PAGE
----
Some Issues with Contracts

The better a professional writer you become, the bigger and more important will be the contracts people ask you to sign.

But tempting as those financial figures may be (with all those zeroes to the left of the decimal point), you’ll be foolish to sign without applying a little professional savvy to your contract evaluation process.

Here are some fundamental tips to guide you in contract evaluation:

  1. “Sign This”

My most important contract advice derives from my very first book deal: I remember sitting in the publisher’s office and chatting amiably about how great was my book concept and how much money we were going to make.

Eventually, the conversation wound down and the publisher looked me square in the eyes. He reached into a desk drawer and pulled out a sheaf of papers. “This is our standard contract,” he said with a warm, friendly smile. “Sign it.”

Instead, I started looking through the pages. Here was something I didn’t like. There was another questionable arrangement. After a few minutes of flipping pages and deconstructing legalese, I looked up and said: “There are some things in this contract I don’t like.”

Without missing a beat, the publisher reached into a different drawer of his desk and said with no trace of embarrassment: “This is our other standard contract. Sign this one.”

  1. Watch Out for Claims

This warning may be just as important as the previous item: Most contracts for professional writing come with conventional language warning the writer not to plagiarize, infringe on any rights, defame, or violate any one of a great many laws governing creative work. They follow these injunctions with language in which you agree to indemnify and hold harmless (basically “reimburse”) the publisher for any liabilities arising from your breach of any of those laws and injunctions. So far, so good.

But the lawyers like to sneak another word in here that threatens your entire economic wellbeing. I’m talking about the word “claims”. Basically, most contracts require that you reimburse the publisher for payments made in response to claims that you breached one or more of those laws and injunctions.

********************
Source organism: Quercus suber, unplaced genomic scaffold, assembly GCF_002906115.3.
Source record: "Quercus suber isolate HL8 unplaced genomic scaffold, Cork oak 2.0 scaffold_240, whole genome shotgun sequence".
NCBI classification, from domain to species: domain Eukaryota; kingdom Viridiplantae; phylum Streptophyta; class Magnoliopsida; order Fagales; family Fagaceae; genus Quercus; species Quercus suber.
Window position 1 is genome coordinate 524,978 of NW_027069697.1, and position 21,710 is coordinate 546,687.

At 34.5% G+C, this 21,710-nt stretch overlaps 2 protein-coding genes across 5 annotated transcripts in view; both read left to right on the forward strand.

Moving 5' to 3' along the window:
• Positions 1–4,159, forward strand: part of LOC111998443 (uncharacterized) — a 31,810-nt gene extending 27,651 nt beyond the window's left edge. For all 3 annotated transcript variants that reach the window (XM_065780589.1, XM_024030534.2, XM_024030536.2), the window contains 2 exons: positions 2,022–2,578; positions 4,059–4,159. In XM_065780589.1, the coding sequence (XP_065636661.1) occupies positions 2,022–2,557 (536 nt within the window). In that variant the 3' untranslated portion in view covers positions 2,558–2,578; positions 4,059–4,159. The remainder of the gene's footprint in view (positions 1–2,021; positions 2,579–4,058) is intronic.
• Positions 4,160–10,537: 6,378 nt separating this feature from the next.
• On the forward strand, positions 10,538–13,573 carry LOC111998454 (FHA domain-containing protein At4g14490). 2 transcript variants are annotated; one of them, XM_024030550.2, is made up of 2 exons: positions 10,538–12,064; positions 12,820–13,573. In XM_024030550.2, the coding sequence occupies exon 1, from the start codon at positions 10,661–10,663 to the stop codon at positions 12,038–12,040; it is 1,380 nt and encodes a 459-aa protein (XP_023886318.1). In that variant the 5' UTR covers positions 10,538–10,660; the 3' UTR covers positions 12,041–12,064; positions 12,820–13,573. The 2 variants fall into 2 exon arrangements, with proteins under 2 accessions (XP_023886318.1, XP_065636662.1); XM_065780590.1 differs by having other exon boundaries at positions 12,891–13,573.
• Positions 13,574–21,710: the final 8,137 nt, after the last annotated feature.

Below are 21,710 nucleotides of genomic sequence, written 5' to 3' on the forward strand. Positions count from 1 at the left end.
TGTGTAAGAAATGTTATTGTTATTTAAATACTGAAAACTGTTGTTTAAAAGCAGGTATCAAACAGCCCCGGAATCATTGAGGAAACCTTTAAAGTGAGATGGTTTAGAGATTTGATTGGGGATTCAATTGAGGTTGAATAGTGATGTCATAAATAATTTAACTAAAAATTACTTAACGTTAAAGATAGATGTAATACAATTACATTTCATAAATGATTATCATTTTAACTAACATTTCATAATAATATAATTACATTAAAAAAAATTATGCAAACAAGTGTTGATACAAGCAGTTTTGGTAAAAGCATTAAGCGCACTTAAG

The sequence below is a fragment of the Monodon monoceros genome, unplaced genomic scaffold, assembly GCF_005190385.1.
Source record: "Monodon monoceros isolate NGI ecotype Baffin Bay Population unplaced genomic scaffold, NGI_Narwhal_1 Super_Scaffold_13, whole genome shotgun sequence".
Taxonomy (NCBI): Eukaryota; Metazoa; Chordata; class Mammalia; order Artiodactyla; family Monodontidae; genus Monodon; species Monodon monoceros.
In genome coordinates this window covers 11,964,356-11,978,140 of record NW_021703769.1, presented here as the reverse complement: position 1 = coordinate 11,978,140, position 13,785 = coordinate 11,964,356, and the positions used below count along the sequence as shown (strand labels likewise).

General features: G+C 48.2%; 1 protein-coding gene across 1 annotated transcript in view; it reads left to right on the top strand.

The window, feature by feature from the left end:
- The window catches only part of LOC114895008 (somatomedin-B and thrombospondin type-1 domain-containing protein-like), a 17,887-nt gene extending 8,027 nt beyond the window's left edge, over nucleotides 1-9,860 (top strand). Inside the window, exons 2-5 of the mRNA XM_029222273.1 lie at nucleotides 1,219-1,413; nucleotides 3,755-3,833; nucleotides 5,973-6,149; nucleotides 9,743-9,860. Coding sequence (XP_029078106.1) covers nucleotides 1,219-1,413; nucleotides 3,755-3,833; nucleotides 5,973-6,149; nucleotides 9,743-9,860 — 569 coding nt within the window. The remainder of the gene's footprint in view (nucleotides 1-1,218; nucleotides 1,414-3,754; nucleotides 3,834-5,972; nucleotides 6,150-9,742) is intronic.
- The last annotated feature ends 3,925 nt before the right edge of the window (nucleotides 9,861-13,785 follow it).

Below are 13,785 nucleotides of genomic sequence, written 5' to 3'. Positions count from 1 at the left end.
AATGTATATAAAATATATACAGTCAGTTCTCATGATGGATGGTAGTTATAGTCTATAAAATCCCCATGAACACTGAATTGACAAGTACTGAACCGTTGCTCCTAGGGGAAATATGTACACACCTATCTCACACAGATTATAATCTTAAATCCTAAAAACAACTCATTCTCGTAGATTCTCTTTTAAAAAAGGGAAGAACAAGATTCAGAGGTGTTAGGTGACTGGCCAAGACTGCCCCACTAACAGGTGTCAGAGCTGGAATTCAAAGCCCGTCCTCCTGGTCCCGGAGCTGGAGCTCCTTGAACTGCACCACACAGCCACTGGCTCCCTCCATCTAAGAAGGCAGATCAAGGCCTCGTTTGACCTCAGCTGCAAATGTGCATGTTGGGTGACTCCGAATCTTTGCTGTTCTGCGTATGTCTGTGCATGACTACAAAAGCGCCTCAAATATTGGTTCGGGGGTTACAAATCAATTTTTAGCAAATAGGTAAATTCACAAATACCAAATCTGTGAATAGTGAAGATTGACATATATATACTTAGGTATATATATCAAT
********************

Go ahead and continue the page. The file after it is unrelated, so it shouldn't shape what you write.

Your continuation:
Do you see the danger here?

Once you sign such a contract, anyone can make a claim that you violated certain rights, plagiarized, defamed, or did any of a number of bad things, and the publisher doesn’t have to be concerned about whether or not you actually did it. Under the contract, the publisher can simply pay the claimant to go away – and make this payment entirely with your money!

This actually happened to me, once, and I learned my lesson. I have never since signed a contract making me liable to pay for unsupported claims. Instead, I insist on language to the effect that I must reimburse the publisher only for claims “proven in a court of competent jurisdiction.”

Such language is no problem for me because I never plagiarize, defame, or do any of those other bad things.

Once or twice a publisher has been too bureaucratic or hidebound to accept my request for this new language, and so I wasn’t able to make those deals. But I have no regrets; the danger is too large and too real to put myself on the hook for that kind of scam, no matter how lucrative the contract might appear to be.

  1. Obligations of the publisher

Contracts generally bind all parties to both rights and obligations. When looking them over, it’s easy and natural – and sensible – to devote most of your attention to your rights and your obligations. But it’s more professional to take a few minutes to consider the publisher’s rights and obligations, too.